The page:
pass, shade, change, merge, blend, transmute, turn
    View synonyms
  • 4Reduce (a road) to an easy gradient.

    • ‘The district has had to grade its roads in its quest to open up isolated villages to its administrative centre, Munyumbwe.’
    • ‘The volunteers at the reserve regularly grade the road and make sure that it is accessible.’
    • ‘There are well-laid, carefully graded paths for walking and for cycling, and some impressive looking recreation facilities.’
    • ‘This high desert area is dry in the summer when the Road Runners spend their time grading and graveling the roads.’
    • ‘Our first project after we graded the road was to dig a 10-acre-foot pond.’
    • ‘He said a grader from the Zambia National Service had been acquired to grade the roads which had not been serviced for a long time.’
    • ‘Lodge explains that sonic sensors make grading a road much easier than with stakes.’
    • ‘Hardware on the excavation equipment then uses that elevation map to control the blade height automatically in order to grade the site properly.’
    • ‘He told the ministries in charge of roads not to grade roads without consulting members of Parliament.’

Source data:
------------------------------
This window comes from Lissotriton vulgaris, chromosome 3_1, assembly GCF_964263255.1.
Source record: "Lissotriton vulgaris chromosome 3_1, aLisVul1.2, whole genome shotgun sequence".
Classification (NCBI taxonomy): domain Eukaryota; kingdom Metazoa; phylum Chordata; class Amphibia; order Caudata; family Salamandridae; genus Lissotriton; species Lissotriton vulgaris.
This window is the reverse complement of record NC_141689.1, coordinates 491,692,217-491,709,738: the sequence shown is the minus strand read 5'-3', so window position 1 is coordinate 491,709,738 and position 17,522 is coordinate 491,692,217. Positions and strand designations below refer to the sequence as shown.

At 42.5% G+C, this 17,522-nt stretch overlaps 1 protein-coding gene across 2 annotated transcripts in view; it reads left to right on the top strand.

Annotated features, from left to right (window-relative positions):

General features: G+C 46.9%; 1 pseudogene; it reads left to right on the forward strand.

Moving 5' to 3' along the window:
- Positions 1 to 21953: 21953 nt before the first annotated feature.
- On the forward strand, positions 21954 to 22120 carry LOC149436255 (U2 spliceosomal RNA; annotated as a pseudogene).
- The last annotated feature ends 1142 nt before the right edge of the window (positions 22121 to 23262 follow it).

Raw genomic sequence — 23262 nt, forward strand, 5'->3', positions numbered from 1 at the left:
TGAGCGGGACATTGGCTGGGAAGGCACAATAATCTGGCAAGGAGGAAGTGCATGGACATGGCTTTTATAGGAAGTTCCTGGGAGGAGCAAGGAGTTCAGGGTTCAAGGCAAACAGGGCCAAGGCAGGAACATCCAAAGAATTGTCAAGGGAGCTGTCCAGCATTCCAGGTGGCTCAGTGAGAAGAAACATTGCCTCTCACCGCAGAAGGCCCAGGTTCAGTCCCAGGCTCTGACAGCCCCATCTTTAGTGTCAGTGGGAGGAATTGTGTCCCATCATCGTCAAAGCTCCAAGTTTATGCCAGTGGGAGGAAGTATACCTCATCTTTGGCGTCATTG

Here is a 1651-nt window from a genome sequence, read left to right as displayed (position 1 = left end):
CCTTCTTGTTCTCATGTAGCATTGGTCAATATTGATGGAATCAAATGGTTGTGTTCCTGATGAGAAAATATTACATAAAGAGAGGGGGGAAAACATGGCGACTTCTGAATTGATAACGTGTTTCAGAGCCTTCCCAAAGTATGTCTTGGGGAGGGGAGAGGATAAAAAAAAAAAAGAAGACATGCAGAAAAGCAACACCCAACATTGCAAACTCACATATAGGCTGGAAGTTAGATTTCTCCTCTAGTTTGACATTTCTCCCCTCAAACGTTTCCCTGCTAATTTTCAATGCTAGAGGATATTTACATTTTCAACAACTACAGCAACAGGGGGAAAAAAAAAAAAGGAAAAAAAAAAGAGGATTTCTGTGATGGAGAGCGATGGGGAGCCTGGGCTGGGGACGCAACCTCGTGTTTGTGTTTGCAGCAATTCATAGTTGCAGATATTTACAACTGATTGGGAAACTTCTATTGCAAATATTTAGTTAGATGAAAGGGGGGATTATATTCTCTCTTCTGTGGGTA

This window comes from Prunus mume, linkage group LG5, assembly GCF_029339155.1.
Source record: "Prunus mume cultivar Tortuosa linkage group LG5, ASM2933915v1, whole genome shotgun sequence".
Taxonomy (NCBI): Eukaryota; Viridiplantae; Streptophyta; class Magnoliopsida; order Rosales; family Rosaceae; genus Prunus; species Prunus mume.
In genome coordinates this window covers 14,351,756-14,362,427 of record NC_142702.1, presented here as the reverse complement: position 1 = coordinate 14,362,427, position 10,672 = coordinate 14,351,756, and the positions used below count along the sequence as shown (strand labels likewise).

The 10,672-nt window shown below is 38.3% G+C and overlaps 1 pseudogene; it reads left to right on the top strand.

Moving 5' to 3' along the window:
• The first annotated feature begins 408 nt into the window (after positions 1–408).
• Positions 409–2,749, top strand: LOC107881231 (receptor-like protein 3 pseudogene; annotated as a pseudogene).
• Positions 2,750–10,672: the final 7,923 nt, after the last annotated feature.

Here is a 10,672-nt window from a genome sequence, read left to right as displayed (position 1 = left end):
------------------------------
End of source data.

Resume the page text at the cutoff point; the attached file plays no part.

• ‘The ability to shift the blade right and left comes in handy for slope and ditch work and for grading roads and parking lots.’
    • ‘Also, they must excavate to remove foundations and basements, and they must grade the site at the completion of the demolition job.’
    • ‘LSO series inclinometers are suitable for use in paving, grading, bridge leveling, and other applications.’
    • ‘He said his ministry would grade all feeder roads in readiness for the marketing season.’
    • ‘Norman got work as a roadman, clearing drains, grading roads and laying metal.’
    • ‘However, the city council has already started grading the roads to be tarred soon under the local government-financed road rehabilitation programme.’
    • ‘I have approached officials several times and a year ago they attempted to grade the road - the grader got stuck and they left the job incomplete.’
  • 5Cross (livestock) with a superior breed.

    • ‘The low percentage of cattle grading choice is most likely explained by the aggressive implant program utilized in this study.’

Phrases

  • at grade

    • On the same level.

      ‘the crossing at grade of two streets’
      • ‘Planning requirements mean tall residential buildings have setbacks and open areas at grade, making the streetscape discontinuous and usually unpleasant.’